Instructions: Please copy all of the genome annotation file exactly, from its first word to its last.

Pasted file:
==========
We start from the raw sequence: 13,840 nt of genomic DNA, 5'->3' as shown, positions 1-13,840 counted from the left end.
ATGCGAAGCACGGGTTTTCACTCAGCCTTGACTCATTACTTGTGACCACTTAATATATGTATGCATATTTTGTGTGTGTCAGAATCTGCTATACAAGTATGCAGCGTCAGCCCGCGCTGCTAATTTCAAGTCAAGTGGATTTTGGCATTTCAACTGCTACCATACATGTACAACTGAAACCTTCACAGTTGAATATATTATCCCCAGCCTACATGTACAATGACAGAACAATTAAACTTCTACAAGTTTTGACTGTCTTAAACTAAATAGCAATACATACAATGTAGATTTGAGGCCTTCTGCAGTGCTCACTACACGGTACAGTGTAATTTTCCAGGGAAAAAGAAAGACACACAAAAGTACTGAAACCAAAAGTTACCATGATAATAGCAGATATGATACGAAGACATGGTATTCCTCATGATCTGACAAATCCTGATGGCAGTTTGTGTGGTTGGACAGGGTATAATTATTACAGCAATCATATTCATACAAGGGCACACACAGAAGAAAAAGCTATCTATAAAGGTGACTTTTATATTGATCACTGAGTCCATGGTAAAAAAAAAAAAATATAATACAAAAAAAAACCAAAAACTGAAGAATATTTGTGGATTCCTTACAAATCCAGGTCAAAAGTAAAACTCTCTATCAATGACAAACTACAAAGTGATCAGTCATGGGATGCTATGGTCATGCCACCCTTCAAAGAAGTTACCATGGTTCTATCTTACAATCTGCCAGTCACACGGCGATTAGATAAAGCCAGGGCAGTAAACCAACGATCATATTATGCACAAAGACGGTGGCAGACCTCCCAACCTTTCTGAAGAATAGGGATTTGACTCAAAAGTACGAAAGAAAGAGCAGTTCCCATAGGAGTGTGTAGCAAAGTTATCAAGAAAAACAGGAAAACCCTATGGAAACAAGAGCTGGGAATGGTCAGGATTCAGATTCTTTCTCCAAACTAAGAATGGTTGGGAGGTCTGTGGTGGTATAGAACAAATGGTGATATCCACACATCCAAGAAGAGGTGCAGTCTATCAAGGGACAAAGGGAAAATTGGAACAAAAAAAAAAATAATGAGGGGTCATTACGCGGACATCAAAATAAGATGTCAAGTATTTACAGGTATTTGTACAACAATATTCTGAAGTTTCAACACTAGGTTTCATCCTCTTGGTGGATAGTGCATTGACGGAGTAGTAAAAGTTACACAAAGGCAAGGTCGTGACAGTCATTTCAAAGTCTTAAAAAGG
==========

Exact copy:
We start from the raw sequence: 13,840 nt of genomic DNA, 5'->3' as shown, positions 1-13,840 counted from the left end.
ATGCGAAGCACGGGTTTTCACTCAGCCTTGACTCATTACTTGTGACCACTTAATATATGTATGCATATTTTGTGTGTGTCAGAATCTGCTATACAAGTATGCAGCGTCAGCCCGCGCTGCTAATTTCAAGTCAAGTGGATTTTGGCATTTCAACTGCTACCATACATGTACAACTGAAACCTTCACAGTTGAATATATTATCCCCAGCCTACATGTACAATGACAGAACAATTAAACTTCTACAAGTTTTGACTGTCTTAAACTAAATAGCAATACATACAATGTAGATTTGAGGCCTTCTGCAGTGCTCACTACACGGTACAGTGTAATTTTCCAGGGAAAAAGAAAGACACACAAAAGTACTGAAACCAAAAGTTACCATGATAATAGCAGATATGATACGAAGACATGGTATTCCTCATGATCTGACAAATCCTGATGGCAGTTTGTGTGGTTGGACAGGGTATAATTATTACAGCAATCATATTCATACAAGGGCACACACAGAAGAAAAAGCTATCTATAAAGGTGACTTTTATATTGATCACTGAGTCCATGGTAAAAAAAAAAAAATATAATACAAAAAAAAACCAAAAACTGAAGAATATTTGTGGATTCCTTACAAATCCAGGTCAAAAGTAAAACTCTCTATCAATGACAAACTACAAAGTGATCAGTCATGGGATGCTATGGTCATGCCACCCTTCAAAGAAGTTACCATGGTTCTATCTTACAATCTGCCAGTCACACGGCGATTAGATAAAGCCAGGGCAGTAAACCAACGATCATATTATGCACAAAGACGGTGGCAGACCTCCCAACCTTTCTGAAGAATAGGGATTTGACTCAAAAGTACGAAAGAAAGAGCAGTTCCCATAGGAGTGTGTAGCAAAGTTATCAAGAAAAACAGGAAAACCCTATGGAAACAAGAGCTGGGAATGGTCAGGATTCAGATTCTTTCTCCAAACTAAGAATGGTTGGGAGGTCTGTGGTGGTATAGAACAAATGGTGATATCCACACATCCAAGAAGAGGTGCAGTCTATCAAGGGACAAAGGGAAAATTGGAACAAAAAAAAAAATAATGAGGGGTCATTACGCGGACATCAAAATAAGATGTCAAGTATTTACAGGTATTTGTACAACAATATTCTGAAGTTTCAACACTAGGTTTCATCCTCTTGGTGGATAGTGCATTGACGGAGTAGTAAAAGTTACACAAAGGCAAGGTCGTGACAGTCATTTCAAAGTCTTAAAAAGG